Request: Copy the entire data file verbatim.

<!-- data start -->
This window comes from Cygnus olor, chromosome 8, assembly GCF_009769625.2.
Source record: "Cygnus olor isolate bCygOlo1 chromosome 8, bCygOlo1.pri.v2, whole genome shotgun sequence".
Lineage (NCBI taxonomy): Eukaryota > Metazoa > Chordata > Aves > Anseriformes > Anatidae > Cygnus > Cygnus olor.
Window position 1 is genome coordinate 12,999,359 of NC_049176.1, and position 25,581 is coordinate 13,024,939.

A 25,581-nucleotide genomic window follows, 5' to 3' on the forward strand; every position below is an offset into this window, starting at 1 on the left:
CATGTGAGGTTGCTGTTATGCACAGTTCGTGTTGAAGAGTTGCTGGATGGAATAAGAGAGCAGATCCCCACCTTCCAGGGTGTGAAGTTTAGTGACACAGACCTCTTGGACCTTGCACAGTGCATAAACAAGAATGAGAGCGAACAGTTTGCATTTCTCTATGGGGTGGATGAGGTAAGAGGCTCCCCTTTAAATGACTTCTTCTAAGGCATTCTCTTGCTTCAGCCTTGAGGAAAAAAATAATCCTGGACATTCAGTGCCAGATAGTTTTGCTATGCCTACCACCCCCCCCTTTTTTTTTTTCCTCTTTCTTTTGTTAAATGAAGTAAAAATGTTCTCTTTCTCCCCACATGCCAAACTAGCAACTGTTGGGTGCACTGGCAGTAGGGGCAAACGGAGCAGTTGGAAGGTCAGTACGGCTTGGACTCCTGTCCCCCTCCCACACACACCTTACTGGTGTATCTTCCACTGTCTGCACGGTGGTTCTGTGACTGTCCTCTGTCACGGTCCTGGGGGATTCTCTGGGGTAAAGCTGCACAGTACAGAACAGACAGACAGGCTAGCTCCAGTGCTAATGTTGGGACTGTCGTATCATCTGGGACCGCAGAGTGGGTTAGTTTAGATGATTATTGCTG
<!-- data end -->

This window comes from Cygnus olor, chromosome 8, assembly GCF_009769625.2.
Source record: "Cygnus olor isolate bCygOlo1 chromosome 8, bCygOlo1.pri.v2, whole genome shotgun sequence".
Lineage (NCBI taxonomy): Eukaryota > Metazoa > Chordata > Aves > Anseriformes > Anatidae > Cygnus > Cygnus olor.
Window position 1 is genome coordinate 12,999,359 of NC_049176.1, and position 25,581 is coordinate 13,024,939.

A 25,581-nucleotide genomic window follows, 5' to 3' on the forward strand; every position below is an offset into this window, starting at 1 on the left:
CATGTGAGGTTGCTGTTATGCACAGTTCGTGTTGAAGAGTTGCTGGATGGAATAAGAGAGCAGATCCCCACCTTCCAGGGTGTGAAGTTTAGTGACACAGACCTCTTGGACCTTGCACAGTGCATAAACAAGAATGAGAGCGAACAGTTTGCATTTCTCTATGGGGTGGATGAGGTAAGAGGCTCCCCTTTAAATGACTTCTTCTAAGGCATTCTCTTGCTTCAGCCTTGAGGAAAAAAATAATCCTGGACATTCAGTGCCAGATAGTTTTGCTATGCCTACCACCCCCCCCTTTTTTTTTTTCCTCTTTCTTTTGTTAAATGAAGTAAAAATGTTCTCTTTCTCCCCACATGCCAAACTAGCAACTGTTGGGTGCACTGGCAGTAGGGGCAAACGGAGCAGTTGGAAGGTCAGTACGGCTTGGACTCCTGTCCCCCTCCCACACACACCTTACTGGTGTATCTTCCACTGTCTGCACGGTGGTTCTGTGACTGTCCTCTGTCACGGTCCTGGGGGATTCTCTGGGGTAAAGCTGCACAGTACAGAACAGACAGACAGGCTAGCTCCAGTGCTAATGTTGGGACTGTCGTATCATCTGGGACCGCAGAGTGGGTTAGTTTAGATGATTATTGCTG